It Took Baz Luhrmann And A Bottle Of Gin For Elvis' Filming To Properly Begin

Baz Luhrmann's style of cinema is unapologetically flamboyant and produces dramatic scenes that emulate a fever dream or LSD trip. Mercutio's fabulous drag performance in "Romeo + Juliet" and every grand costume and musical number in "Moulin Rouge" are perfect examples of Luhrmann's tendency toward the epic. Throughout his career, the director hasn't shied away from putting his own spin on iconic characters like Romeo, Juliet, and Jay Gatsby, so why not add The King to that list?

Elvis Presley, who loved a good leather and rhinestone ensemble, is a perfect match for Luhrmann and his tendency toward spectacle. In his upcoming biopic, simply named "Elvis," due for release on June 24, 2022, Luhrmann will explore the rise and fall of the musical legend's career through the eyes of his manager Colonel Tom Parker (Tom Hanks). Elvis' meteoric rise to fame and tragic death could supply Luhrmann with plenty of operatic moments, but the director has decided to focus on larger issues in the film.

In an interview with Marie Claire, Luhrmann revealed:

"[The movie] is definitely not about Elvis. It's about America in the '50s, '60s and '70s – when he was the center of culture. It's about the good, the bad and the ugly."

Luhrmann is quick to slap the good label on Elvis, as was most American youth back during The King's reign, but the facts surrounding the rock star's life might complicate that assumption. The controversy that Elvis' gyrating hips caused among parents in the '50s is legendary at this point, but all those judging eyes somehow missed the real scandal.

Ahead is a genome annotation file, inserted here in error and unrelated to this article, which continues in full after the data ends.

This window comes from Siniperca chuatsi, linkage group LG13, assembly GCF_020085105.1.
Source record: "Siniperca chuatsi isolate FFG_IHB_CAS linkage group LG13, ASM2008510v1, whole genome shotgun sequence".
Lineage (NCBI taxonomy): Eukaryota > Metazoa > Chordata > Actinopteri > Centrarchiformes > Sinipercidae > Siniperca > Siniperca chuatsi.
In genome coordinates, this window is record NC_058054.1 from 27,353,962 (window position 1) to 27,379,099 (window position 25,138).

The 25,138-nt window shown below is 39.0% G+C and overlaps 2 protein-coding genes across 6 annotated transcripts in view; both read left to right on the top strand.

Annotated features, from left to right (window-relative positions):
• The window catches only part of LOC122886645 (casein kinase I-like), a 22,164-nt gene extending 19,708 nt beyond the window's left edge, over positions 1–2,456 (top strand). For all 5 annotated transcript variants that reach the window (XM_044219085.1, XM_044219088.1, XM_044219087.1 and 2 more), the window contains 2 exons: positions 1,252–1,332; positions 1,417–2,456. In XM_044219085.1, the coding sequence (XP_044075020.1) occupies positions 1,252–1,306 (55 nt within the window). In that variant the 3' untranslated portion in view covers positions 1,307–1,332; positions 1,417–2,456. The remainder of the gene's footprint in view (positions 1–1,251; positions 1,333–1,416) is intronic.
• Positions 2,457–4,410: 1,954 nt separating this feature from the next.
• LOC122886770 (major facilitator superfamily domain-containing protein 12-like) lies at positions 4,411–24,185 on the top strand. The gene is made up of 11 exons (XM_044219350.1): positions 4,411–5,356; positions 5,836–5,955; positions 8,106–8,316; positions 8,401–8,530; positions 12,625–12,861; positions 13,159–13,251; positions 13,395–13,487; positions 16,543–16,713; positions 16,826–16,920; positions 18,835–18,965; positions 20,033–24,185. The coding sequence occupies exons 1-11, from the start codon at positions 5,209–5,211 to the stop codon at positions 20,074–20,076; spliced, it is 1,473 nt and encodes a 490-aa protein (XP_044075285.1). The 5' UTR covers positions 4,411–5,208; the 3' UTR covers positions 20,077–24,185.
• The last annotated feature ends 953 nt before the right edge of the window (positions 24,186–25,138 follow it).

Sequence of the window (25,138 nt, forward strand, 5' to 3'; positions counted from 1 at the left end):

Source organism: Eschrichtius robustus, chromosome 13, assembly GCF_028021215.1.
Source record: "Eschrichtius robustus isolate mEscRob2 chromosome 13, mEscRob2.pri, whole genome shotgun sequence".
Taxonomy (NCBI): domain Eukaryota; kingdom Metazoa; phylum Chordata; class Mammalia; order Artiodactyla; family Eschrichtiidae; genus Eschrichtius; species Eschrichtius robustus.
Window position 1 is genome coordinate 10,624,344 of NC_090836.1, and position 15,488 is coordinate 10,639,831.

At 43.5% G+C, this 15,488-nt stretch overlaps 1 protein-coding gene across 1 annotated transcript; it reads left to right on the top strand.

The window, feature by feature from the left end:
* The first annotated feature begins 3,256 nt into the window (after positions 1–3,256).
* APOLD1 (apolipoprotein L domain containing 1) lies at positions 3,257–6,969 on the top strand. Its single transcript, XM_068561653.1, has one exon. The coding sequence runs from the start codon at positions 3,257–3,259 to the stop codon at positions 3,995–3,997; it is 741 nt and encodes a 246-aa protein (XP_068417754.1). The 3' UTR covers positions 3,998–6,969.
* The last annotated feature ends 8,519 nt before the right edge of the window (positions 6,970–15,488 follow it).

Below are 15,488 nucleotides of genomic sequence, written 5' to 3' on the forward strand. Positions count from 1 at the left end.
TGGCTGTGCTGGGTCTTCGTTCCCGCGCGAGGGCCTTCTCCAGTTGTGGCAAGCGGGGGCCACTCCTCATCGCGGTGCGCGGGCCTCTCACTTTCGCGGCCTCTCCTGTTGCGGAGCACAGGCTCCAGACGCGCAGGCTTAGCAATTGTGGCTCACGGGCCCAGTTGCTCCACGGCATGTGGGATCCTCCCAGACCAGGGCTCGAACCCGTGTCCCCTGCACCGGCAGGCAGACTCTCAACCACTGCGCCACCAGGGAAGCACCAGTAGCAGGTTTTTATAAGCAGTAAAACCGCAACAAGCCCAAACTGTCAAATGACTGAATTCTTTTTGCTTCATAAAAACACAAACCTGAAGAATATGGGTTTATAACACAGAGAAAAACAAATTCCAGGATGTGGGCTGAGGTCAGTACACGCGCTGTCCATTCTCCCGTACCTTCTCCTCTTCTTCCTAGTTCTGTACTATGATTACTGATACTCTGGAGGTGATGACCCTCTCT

In 1959, a 24-year-old Elvis Presley began dating 14-year-old Priscilla Beaulieu, a relationship that Austin Butler (Elvis) and Olivia DeJonge (Priscilla) struggled to capture when filming began.

The good

Elvis' influence on teenagers in the '50s can't be understated. His velvet voice, smooth smile, and whirling hips led to the sexual awakening of many suburban teens, who cried and squealed in the aisles as he sang and danced. He was one of the first rock and roll superstars, who will forever hold a deserved place in the history of music, so the man cast in the role had large shoes to fill.